By: Katherine Kerr
Parties, games, dances – all of these events are what come to mind when the average student envisions their high school life. Seldom does a student look forward to drawn out days behind a desk when the excitement of high school sets in.
This school year, new rules regarding attendance may affect some students’ prom plans. Any student that has had an unexcused absence between the dates of March 22 and April 27 and/or an absence on Friday, March 23 may not be eligible to attend. Although attendance is an important factor in a student’s education and that should be recognized, it should not keep a student from enjoying a vital moment of their high school career- prom.
Each year, there are inevitably one or more students with extenuating circumstances that keep them from coming to school the required number of days. These circumstances could range anywhere from transportation issues to a death in the family, or even to a serious illness. Coincidentally, these circumstances could sometimes fall on the days that administrators require students to be in attendance. Although administrators may say that these obstacles aren’t important enough to keep students from school on these days, this decision is ultimately the parent’s choice. These students should not be punished for things that are not under their control.
As a parent, there are certain responsibilities one must take on. These responsibilities include taking care of and providing for the child, as well as doing what they believe to be in the child’s best interest. Regardless of the reason, it is ultimately the parent’s decision if a student should or should not be in school on any given day. Afterall, these parents cook, clean, pay for vehicles to get to school each morning and take care of their students when they are sick. When we step foot into school each morning, these tasks should not be forgotten.
Administrators do not take over the role of our parents from 7:40 to 2:26; they are here to simply give us the push towards achieving our academic goals and doing the right thing. While Indiana state law does state that a parent can and should be prosecuted by administration for taking their child out of school too many days each year, it does not specify which specific school days.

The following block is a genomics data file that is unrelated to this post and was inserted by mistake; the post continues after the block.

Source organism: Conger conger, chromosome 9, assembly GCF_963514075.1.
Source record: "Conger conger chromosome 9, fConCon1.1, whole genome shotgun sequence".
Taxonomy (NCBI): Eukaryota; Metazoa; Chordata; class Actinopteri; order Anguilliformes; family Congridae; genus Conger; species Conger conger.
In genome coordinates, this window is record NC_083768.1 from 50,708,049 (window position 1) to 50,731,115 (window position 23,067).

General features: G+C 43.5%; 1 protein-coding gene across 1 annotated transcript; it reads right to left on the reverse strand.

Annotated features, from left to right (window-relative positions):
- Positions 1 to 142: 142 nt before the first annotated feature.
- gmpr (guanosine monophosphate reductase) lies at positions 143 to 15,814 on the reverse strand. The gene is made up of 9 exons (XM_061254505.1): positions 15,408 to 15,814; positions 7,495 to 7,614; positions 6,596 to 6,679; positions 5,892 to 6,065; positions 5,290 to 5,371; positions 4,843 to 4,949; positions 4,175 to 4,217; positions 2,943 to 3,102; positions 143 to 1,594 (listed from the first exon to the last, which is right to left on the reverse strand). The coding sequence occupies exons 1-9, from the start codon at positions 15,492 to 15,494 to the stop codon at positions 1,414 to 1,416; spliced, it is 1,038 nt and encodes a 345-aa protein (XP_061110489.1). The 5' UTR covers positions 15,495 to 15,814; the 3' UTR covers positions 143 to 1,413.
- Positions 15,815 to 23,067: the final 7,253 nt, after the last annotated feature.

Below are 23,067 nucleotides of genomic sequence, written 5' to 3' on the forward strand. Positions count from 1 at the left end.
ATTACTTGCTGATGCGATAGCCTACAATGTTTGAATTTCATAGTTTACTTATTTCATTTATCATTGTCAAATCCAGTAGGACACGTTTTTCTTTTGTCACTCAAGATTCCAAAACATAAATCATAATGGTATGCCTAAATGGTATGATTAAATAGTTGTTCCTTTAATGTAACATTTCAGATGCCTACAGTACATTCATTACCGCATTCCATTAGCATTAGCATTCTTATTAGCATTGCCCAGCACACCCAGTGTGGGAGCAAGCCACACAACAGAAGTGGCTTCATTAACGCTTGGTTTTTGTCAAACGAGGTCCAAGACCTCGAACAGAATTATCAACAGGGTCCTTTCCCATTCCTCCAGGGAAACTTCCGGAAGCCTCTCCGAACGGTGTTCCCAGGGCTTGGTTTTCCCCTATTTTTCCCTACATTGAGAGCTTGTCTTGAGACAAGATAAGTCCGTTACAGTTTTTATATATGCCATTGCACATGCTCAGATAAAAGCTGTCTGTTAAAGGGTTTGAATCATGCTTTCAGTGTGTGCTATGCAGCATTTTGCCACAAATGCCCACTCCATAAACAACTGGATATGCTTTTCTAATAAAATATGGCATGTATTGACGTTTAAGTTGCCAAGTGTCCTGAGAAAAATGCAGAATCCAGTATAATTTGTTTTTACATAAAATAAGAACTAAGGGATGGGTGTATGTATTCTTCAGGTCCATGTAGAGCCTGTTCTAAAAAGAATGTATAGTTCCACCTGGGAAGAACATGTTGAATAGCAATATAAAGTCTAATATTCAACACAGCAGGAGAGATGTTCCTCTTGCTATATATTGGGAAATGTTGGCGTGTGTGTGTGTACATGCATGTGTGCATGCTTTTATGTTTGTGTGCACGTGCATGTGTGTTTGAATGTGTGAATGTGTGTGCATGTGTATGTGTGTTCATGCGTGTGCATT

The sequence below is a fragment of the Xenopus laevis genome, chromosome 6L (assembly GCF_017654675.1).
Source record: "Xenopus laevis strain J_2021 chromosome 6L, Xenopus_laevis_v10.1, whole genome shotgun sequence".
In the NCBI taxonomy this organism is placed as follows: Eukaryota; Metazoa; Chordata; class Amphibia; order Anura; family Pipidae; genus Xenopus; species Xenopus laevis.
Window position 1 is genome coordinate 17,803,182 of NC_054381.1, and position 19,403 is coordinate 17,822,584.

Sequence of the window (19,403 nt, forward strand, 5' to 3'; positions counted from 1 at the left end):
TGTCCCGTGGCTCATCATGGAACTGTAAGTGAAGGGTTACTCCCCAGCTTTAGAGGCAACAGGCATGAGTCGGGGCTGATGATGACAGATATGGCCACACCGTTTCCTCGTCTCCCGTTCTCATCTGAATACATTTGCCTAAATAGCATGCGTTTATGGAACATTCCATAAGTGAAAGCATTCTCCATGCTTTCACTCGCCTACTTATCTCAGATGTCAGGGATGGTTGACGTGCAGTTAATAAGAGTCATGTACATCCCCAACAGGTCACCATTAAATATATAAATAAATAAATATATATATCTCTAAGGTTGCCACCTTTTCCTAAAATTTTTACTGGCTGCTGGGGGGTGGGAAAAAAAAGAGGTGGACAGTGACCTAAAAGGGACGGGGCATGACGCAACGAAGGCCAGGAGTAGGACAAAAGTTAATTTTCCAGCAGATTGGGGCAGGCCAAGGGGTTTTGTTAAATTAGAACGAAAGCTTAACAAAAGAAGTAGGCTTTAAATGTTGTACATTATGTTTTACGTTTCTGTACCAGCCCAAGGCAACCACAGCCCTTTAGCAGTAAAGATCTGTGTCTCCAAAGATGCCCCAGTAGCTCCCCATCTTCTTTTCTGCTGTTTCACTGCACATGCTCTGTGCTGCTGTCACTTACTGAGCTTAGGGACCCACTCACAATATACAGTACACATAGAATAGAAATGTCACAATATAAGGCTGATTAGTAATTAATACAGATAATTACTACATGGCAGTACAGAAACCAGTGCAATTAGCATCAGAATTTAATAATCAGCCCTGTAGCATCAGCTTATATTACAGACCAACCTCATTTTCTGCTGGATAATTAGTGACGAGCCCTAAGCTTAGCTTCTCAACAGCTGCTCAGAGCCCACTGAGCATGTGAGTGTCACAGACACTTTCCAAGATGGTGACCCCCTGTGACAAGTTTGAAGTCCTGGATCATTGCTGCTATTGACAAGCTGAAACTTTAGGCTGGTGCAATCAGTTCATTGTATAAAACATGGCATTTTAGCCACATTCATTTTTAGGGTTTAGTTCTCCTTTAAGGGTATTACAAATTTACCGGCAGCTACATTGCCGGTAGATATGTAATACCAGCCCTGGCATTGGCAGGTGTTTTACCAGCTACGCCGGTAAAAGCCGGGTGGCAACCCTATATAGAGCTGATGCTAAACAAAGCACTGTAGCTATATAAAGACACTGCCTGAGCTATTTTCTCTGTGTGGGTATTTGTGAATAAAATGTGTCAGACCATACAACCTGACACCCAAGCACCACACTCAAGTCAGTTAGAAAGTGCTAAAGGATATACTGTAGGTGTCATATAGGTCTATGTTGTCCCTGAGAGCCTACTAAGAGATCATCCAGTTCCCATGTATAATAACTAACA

This year, like many others I’ve spent at New Albany High School, rules pertaining to prom as well as other events were not released until weeks into the school year. Because of this delay, parents began making plans that they were unaware would hinder their child’s prom experience. Administrators always tell students to reference their handbook when in doubt, but fail to mention that some of these rules are not even mentioned. The attendance rules and regulations for this 2011-2012 school year’s handbook contain no references to prom, especially none that regard the Friday before spring break or any dates between March 22 and April 27.
Although students, as well as parents, should always be aware of the seriousness of missing too much school, school administrators should not dictate which specific days these students are allowed to miss. With these new rules arising in the middle of the school year rather than at the beginning, it leaves little to no time for students and parents to plan accordingly. Next year, for the sake of the sophomores, juniors and seniors of 2012-2013, hopefully the handbooks will include all necessary requirements for all events – not just prom. These situations may deserve administrative attention when they become a problem, but they could easily be taken care of with better communication between administrators and students earlier in the school year.